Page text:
Investing in Autographs – A Beginner’s Guide

How many of us have at some time in the past met someone famous, but never asked for their autograph? Did you know that many famous peoples signatures can be worth hundreds of £’s? so are you now thinking, perhaps I should have asked them after all?

My own collection started when I was just 14 years old, and today, 45 years later, I still collect, but now with my eye firmly on the investment value.

During those years we have seen the hobby of collecting autographs and the interest in ‘celebrity’ increase to a point where the crowds at a big film premier can be ten deep, many holding photos or books that they are hoping the stars of the film will sign for them. Some of those will be professional collectors, who are only interested in the profit to be made, as the market has increased tremendously over the last 15 years to over £20,000,000 in 2011

The value of some of these autographs has risen well above the rate of inflation of the time, and with interest rates now at an all time low (Dec 2011), it makes sense to look for alternative investments, and autographs is certainly one that should be considered.

Just ten years ago, you would have been able to buy a signed image of the first man to set foot on the moon, Neil Armstrong, for less than £300, but that same signed image now could well cost you over £2000 which is a massive increase in value in anyone’s eyes.

The real investment potential comes when the demand for a signature increases, and sadly, that normally means when someone dies. At that point, supply stops, demand increases, and prices rise accordingly, and although that initial spike will drop after a short while and the price will level out, it will still be at a higher price than before their demise!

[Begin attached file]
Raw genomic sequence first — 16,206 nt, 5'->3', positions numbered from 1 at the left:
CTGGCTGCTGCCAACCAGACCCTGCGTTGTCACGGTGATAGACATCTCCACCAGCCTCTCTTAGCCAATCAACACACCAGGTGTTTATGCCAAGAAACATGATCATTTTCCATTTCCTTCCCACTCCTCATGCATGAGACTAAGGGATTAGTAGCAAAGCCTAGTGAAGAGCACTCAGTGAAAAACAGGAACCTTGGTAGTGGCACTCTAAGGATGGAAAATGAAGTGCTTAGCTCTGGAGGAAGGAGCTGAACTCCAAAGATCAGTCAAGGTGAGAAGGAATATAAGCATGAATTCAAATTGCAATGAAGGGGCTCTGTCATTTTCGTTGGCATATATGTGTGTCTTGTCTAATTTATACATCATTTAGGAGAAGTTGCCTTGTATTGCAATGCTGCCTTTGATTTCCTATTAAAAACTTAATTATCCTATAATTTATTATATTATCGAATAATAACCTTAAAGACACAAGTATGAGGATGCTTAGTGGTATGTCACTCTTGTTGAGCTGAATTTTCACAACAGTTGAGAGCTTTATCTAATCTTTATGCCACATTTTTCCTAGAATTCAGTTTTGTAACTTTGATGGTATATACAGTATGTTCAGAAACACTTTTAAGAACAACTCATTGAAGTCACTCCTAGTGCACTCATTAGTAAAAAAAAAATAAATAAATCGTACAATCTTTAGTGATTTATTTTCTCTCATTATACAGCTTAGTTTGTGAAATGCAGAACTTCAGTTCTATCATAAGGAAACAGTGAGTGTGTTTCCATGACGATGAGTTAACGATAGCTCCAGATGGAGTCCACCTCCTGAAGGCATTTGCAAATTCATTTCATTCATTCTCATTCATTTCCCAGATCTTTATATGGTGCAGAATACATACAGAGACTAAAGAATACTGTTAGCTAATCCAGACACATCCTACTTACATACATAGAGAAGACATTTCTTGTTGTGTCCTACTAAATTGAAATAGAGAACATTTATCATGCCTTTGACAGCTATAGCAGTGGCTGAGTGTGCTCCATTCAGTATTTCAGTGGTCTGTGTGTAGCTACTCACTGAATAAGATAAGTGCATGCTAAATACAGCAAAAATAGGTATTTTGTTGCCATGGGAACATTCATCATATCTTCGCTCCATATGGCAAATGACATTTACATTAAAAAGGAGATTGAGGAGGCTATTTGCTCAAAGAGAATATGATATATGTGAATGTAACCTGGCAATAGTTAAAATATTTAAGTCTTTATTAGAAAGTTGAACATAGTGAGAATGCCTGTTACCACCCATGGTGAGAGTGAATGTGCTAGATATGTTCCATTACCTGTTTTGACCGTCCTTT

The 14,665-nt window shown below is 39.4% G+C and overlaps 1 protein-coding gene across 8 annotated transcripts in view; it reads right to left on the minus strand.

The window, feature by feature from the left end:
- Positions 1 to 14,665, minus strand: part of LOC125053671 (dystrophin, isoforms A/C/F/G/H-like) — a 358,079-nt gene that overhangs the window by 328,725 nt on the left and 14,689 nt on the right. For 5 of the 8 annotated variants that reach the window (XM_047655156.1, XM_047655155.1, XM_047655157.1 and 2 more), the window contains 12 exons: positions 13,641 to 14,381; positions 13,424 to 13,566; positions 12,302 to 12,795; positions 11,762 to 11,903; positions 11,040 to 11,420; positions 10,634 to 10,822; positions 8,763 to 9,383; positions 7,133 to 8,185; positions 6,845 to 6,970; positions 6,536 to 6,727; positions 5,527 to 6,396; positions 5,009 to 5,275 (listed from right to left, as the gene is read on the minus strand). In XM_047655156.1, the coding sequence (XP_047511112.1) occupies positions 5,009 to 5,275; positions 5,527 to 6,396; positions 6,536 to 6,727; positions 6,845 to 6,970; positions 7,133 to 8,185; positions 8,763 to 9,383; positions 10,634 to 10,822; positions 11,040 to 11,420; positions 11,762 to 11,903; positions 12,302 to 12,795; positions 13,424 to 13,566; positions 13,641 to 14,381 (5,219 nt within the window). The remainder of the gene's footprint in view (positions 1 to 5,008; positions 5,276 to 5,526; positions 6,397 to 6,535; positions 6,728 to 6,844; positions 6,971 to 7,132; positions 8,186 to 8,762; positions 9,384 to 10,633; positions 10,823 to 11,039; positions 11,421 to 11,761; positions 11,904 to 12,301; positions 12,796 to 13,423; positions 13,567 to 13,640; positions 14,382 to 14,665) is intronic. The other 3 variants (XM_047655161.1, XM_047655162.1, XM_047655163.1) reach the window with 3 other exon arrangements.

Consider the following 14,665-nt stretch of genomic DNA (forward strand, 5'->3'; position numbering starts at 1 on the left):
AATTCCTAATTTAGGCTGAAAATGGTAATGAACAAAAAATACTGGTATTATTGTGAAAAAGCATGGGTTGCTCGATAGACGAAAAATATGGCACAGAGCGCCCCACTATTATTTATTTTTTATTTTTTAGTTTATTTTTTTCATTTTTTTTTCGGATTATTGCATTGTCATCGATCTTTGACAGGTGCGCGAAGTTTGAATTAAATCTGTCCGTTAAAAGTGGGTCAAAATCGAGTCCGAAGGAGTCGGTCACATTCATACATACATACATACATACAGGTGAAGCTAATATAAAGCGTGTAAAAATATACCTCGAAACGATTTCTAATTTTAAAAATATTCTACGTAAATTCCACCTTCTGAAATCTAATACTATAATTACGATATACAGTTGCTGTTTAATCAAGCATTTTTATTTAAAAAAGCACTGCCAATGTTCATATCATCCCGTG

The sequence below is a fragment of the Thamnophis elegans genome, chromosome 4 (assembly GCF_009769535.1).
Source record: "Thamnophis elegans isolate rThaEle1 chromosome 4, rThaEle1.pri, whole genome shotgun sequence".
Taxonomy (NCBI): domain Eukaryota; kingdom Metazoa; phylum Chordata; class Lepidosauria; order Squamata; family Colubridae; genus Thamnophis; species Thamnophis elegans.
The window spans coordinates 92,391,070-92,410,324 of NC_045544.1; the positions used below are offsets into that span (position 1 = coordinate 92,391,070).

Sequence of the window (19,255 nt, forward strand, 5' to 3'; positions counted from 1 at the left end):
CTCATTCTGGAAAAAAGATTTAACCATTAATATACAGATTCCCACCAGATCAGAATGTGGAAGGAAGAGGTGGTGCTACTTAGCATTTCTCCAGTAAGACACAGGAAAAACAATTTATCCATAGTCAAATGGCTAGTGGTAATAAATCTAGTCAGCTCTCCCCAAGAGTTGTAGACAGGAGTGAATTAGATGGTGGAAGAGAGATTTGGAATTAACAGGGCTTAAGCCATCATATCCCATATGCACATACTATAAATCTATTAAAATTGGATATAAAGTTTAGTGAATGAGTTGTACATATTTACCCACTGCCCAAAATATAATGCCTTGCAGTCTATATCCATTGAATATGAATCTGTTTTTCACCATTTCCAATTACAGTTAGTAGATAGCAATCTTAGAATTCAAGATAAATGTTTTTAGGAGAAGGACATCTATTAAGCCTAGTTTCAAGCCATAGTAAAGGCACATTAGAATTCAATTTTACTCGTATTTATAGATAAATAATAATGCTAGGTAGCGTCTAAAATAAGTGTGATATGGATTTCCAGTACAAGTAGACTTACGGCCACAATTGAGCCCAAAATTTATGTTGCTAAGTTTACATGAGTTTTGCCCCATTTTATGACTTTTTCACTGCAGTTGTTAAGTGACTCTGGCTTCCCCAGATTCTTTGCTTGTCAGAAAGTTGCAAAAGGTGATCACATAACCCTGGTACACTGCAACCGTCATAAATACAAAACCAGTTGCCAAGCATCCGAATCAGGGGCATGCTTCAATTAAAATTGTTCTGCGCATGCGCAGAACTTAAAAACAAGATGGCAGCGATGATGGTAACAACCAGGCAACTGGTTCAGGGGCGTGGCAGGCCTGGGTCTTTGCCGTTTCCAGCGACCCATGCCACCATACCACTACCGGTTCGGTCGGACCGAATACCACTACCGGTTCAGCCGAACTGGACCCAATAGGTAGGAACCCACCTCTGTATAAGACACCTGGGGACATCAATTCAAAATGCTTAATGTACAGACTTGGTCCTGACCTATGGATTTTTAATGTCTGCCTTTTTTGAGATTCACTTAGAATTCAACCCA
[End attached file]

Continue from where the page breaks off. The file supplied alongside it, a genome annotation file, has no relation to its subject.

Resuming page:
However, this kind of increase only happens with the more well known names that have achieved world wide fame for something significant (so you can forget Jedward!). Everest Conqueror Edmund Hilary’s signature for example used to sell at around £15 before he passed away, but now you may need to perhaps pay £70 plus and they continue to rise in value.

Current names to invest in would include the UK’s first female Prime Minster Margaret Thatcher, legend of the silver screen Christopher Lee, or any of the Apollo Astronauts, especially those who have walked on the surface of the moon or achieved any of the space firsts.

Look out for people that have really achieved something that has been recognised the world over, Roger Bannister and the first sub 4 minute mile for example. These can currently be found for often less than £30 but keep in mind the current price of Sir Edmund Hilary!

The value of a signature can vary greatly dependent on what the signature is on, the size of the item, condition, and of course if it is dedicated to you or someone else. Generally speaking signed photos are best, the larger the better, and remember that some dealers or collectors will only buy undedicated items, as these are much easier to sell. Condition is always important, and as with everything, the better condition it is in, the more its worth.

Authenticity is or course of paramount importance and you can help to protect yourself here by buying from known and established dealers. There are several well known associations that most good dealers will belong to, the most common being the UACC, but be sure that your dealer is indeed a UACC Registered Dealer and not simply a collector member! Anyone can join some of these associations, and the unscrupulous dealer will simply join as a member and use these new found ‘credentials’ to try and create an air of an established and knowledgable dealer.

Some associations such as AFTAL or PADA only accept established dealers, and have some very strict membership rules, and don’t simply allow just anyone to join them. All good dealers who are members of any of these three associations will be clearly listed on their relevant websites, so don’t take the dealers word for it that they are members, always check first! And if they are members of nothing? Well I will leave you to make up your own mind on that one! Just remember that if a sale goes wrong for any reason. you may find yourself on your own when trying to get a refund. If the dealer is a member of a recognised association, then you have a much better chance of resolving the problem.